Restrictions in gatherings hits fine arts; theatre unable to compete at nationals

Every year near the middle of March, students all across the country have come together to compete at the national level against some of the best competitors across the U.S in individual acting events. It’s a cutthroat competition that takes place over the span of three days. And as difficult as it is to even qualify for the event, making it to the final rounds are even more challenging. 

Due to the level of intensity, the Judson Theater Productions team prepared throughout the school year. But all their hard work came to a halt on March 12, when the Executive Committee of the NIETOC [National Individual Events Tournament of Champions] voted to cancel the competition due to the rapidly growing COVID-19 pandemic. 

“We started in August and worked until February,” Theater Director Mr. Larry Bailey said. “[It was] a big let down. The kids were very upset. They had put so much work into it.” 

The journey to the national competition was not easy and came with many trials and tribulations, but the Theater Productions team was able to work through and give it their all despite the challenges. 

“When we entered the last competition, we had actually resigned to the fact that we were not going to State and NIETOC,” senior Serenity Gonzalez said. She had competed in multiple competitions alongside her duet partner, sophomore Amanda Perez. “We were actually entered as a filler duet to help our other teammates get their points, it was a welcomed surprise when we got [first place] and were able to qualify,” Gonzalez said. 

In recent months, the COVID-19 pandemic has been sweeping the world. The virus had first begun striking hard in China, but its impacts are now been felt across the globe. Due to the fact that the virus is easily contracted and poses a great danger to individuals with weak immune systems, international governments, companies, and committees all across the world have deemed it necessary to limit large gatherings. This includes work functions, on-campus classes, and as of now, large gatherings of any kind.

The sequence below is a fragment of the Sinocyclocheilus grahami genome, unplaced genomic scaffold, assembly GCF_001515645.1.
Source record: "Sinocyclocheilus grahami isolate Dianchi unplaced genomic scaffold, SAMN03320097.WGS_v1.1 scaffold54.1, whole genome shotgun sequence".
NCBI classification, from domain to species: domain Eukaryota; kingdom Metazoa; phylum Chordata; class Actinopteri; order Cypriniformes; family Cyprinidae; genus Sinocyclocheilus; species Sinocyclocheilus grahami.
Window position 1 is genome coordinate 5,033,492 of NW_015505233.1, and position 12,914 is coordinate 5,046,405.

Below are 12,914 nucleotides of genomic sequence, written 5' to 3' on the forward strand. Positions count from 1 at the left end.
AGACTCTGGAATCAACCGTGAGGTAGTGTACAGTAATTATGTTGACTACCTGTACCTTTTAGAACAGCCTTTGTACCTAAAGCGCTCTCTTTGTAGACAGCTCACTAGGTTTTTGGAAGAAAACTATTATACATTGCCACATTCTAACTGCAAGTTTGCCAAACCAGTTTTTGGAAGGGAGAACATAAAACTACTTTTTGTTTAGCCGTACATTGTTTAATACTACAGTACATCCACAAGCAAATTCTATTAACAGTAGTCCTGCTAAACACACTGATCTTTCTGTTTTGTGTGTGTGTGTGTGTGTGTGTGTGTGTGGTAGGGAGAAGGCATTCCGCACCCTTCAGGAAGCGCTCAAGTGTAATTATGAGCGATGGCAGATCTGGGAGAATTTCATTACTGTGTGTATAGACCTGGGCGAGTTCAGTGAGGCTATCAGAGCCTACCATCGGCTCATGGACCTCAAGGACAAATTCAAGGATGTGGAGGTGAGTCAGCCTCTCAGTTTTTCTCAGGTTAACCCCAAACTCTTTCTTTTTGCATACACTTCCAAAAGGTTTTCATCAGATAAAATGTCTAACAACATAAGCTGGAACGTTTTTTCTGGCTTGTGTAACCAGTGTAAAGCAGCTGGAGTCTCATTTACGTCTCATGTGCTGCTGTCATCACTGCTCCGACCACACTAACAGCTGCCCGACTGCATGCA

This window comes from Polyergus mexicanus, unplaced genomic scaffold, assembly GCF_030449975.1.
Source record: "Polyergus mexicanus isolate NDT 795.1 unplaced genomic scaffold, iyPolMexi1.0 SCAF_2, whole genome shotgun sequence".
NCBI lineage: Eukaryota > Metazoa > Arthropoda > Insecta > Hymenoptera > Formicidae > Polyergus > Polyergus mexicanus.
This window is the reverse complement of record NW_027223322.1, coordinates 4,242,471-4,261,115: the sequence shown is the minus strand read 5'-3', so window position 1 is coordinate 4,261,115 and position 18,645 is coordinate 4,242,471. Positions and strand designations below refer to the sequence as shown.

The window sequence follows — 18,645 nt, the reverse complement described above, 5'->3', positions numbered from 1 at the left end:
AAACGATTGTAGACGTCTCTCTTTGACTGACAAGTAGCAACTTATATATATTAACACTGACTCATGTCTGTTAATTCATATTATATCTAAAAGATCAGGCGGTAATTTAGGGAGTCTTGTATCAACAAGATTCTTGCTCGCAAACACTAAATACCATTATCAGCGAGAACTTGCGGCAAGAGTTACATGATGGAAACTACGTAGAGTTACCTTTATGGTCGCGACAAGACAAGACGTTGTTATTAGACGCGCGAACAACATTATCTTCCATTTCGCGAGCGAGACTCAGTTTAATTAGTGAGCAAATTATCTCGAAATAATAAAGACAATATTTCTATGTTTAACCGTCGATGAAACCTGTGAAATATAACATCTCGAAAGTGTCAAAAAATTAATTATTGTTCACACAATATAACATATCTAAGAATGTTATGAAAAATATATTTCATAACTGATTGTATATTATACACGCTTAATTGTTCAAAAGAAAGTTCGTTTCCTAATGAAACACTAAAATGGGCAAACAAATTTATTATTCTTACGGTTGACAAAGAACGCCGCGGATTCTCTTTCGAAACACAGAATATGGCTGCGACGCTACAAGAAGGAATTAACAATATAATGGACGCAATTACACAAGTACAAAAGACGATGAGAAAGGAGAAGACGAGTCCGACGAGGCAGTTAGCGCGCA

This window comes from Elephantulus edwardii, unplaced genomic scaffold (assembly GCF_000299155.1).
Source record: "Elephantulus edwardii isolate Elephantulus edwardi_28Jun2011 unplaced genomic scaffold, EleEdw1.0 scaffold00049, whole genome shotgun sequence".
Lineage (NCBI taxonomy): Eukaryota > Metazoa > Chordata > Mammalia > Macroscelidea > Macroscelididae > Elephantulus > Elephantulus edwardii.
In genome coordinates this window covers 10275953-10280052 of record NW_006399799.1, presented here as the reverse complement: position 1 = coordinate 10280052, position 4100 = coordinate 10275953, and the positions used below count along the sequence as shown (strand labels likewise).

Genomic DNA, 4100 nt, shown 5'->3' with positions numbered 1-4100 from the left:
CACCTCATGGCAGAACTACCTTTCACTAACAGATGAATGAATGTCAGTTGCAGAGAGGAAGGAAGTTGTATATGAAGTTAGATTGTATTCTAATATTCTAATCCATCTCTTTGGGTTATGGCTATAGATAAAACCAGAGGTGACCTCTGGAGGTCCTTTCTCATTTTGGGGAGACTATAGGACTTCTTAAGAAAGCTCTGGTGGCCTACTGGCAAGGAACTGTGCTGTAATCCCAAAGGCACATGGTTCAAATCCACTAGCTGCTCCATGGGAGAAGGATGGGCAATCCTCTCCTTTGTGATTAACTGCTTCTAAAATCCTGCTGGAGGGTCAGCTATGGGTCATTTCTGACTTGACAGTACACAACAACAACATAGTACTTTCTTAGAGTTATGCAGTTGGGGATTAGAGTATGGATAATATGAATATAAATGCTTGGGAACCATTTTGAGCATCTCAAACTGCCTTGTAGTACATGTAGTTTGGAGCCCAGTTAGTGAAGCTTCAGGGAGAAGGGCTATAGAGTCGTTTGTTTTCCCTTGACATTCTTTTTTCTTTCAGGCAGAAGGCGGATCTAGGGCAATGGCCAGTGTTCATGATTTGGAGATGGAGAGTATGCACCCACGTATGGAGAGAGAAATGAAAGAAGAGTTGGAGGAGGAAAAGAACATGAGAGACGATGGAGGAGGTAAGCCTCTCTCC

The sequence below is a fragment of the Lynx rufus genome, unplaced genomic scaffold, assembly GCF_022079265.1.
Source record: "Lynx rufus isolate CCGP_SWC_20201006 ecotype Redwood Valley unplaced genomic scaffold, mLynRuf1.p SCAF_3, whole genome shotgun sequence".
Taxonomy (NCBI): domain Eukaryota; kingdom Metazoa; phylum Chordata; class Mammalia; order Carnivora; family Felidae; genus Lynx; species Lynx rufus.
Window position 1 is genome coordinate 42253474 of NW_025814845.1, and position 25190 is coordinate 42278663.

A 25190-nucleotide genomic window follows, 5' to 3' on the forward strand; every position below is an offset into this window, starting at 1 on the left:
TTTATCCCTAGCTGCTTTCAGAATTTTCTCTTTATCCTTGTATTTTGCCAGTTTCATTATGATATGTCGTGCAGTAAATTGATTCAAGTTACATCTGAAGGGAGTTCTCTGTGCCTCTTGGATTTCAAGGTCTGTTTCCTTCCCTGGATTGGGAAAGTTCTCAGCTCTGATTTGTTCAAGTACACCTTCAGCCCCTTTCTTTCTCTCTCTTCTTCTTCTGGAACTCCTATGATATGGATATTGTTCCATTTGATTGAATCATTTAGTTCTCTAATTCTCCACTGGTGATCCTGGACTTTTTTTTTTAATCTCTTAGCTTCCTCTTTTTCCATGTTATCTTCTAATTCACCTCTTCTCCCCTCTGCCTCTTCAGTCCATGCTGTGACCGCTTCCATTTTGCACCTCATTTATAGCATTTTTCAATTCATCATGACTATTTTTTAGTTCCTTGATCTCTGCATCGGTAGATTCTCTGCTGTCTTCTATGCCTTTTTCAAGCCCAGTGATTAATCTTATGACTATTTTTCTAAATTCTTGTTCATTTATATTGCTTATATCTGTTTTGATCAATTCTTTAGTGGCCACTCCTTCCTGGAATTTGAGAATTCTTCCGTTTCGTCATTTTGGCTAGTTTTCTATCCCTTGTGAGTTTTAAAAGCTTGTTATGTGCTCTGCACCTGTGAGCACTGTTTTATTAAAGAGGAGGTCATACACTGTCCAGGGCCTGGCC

“I was definitely thrown for a minute. It was such a huge event, so hearing [about it] being canceled was so unbelievable. All the hard work put into nothing,” junior Joshuah Mayo said. He was set to compete in Program Oral Interpretation as well as returning to compete in Duo, an event he and his previous partner had won third place in at the last NIETOC Tournament. “I especially felt bad for the seniors because they don’t have that opportunity anymore.” 

Due to the COVID-19 pandemic, many events planned for the spring semester of the school year have either been postponed or canceled: sports seasons, band competitions, class trips, school musicals, and national tournaments. This is especially hard-hitting for seniors who may never get the chance to participate in these events again after they graduate. 

“I feel like it affected me slightly harsher. But at the end of the day, this is something that got taken from all of us [that] we all worked really hard for,” senior Llailan Bennett said. “My first reaction was disappointment, but it’s for the best and I know this isn’t my only opportunity because when one door shuts, you just have to open another.” 

Despite losing their chance at nationals for the remainder of their high school career, seniors are optimistic about their future, as are their teammates and coach who wish them well and hope for the best in the next chapter of their lives. 

“I hope they continue in college and have a chance to go again at that level,” Bailey said. “This puts into perspective to appreciate the time you have because it’s over so quickly and you don’t always get to do it again.” 

The NIETOC Executive Committee has made no further remarks regarding whether or not the qualifications earned this competition season will be rolled over into next year, but they do intend on holding their tournament next year as scheduled.


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